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Feds sue Goldman Sachs over credit union losses

August 9, 2011 |  1:56 pm

Federal regulators have filed the fourth in a series of about 10 planned lawsuits against banks that sold questionable mortgage-related securities to big credit unions that subsequently failed.

The latest target is Goldman Sachs & Co. A $401-million lawsuit, filed Tuesday in U.S. District Court in Los Angeles, accuses the giant Wall Street firm of misrepresenting the soundness of mortgage bonds that were purchased by the now-failed U.S. Central and Western Corporate federal credit unions.

Goldman Sachs Goldman Sachs spokesman Stephen Cohen declined to comment, saying the firm prefers not to litigate disputes in the media.

Lenexa, Kan.-based U.S. Central and San Dimas-based Western Corporate are so-called wholesale credit unions, which handle transaction processing and investments for the smaller retail credit unions that deal directly with the public.

Shocks from the mortgage meltdown and financial crisis caused five of these wholesale credit unions to fail, and the National Credit Union Administration is now suing to recoup some of the losses on $50 billion worth of bonds that plunged in value.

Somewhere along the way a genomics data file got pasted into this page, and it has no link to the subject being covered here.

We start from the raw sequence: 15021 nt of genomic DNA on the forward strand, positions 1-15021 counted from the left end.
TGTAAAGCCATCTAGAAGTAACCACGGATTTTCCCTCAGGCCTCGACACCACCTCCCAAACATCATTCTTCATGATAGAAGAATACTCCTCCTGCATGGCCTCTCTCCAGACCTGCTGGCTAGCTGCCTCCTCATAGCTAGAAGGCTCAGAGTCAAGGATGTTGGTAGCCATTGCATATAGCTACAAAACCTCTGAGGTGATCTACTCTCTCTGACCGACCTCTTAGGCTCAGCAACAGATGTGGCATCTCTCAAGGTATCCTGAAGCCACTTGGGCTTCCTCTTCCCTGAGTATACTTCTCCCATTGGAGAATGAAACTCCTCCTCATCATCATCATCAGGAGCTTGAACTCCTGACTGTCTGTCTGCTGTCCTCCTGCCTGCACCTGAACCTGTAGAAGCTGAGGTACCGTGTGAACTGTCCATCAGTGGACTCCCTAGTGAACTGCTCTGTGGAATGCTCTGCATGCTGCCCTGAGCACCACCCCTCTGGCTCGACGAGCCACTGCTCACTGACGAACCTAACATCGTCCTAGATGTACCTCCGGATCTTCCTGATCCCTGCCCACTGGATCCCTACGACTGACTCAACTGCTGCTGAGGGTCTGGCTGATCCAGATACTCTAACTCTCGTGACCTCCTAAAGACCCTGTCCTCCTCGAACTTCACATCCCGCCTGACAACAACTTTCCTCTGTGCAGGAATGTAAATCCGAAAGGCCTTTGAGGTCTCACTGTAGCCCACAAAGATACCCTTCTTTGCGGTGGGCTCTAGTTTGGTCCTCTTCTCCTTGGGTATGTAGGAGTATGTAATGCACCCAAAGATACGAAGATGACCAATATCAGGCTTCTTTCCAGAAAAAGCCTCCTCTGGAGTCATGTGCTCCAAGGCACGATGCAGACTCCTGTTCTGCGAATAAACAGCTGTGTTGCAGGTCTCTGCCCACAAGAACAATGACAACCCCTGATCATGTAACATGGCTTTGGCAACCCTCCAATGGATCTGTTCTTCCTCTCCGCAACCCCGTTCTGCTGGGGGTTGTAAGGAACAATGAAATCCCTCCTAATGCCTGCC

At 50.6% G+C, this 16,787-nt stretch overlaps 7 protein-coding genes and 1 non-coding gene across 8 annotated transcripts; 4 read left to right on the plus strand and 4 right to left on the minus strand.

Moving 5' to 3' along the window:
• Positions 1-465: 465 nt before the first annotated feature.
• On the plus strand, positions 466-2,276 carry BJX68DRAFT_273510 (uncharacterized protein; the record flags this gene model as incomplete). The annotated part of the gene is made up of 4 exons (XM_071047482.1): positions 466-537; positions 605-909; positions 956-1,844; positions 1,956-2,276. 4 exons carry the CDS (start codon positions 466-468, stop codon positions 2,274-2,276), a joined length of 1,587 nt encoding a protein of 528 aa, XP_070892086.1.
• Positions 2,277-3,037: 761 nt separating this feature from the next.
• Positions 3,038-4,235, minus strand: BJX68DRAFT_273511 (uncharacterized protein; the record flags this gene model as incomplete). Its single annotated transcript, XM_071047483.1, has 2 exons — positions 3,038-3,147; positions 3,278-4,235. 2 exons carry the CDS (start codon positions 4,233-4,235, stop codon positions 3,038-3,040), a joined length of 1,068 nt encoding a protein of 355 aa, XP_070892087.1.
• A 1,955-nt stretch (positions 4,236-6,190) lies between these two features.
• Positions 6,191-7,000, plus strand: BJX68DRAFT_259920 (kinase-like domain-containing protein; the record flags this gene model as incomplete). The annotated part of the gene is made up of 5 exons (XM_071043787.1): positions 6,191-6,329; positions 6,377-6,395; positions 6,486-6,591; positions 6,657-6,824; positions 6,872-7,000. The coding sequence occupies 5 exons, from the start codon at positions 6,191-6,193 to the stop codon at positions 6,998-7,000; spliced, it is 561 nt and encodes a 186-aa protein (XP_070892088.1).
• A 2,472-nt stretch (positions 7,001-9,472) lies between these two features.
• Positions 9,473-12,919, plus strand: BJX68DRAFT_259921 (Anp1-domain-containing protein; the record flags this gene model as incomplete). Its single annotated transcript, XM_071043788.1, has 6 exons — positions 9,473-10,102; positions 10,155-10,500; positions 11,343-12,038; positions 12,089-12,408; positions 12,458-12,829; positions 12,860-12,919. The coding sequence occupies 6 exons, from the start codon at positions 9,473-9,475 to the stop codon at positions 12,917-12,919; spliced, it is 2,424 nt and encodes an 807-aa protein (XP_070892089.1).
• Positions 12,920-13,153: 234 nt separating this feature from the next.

The other defendants so far are the Royal Bank of Scotland and JPMorgan Chase & Co., with the NCUA seeking a total of about $2 billion in damages.

The lawsuits illustrate how federal authorities, largely stymied in attempts to mount major criminal prosecutions related to the mortgage crisis, are targeting financial firms and their executives in civil lawsuits.

Among the federal agencies pursuing this course is the U.S. attorney's office in Manhattan, which is seeking $1 billion from Deutsche Bank, Germany's largest bank, related to mortgages backed by the Federal Housing Administration.

Another example is the Federal Deposit Insurance Fund, which is demanding that former officers of Washington Mutual, IndyMac and other failed banks cough up hundreds of millions of dollars to cover losses to the nation’s deposit insurance fund.

Goldman shares closed up $5.07 to $122.73, boosted by the late market rally. The stock fell as low as $111.60 earlier in the session.

For the Record, 8:50 p.m. Aug. 9: A previous version of this post said Goldman Sachs Group Inc. was being sued for $401 million. In fact, regulators are suing the firm for $491 million.


Royal Bank of Scotland sued by regulators over credit union losses

JPMorgan Chase accused in mortgage securities cases 

Credit unions aren't immune

-- E. Scott Reckard

Photo: Goldman Sachs' New York headquarters. Credit: Mark Lennihan / Associated Press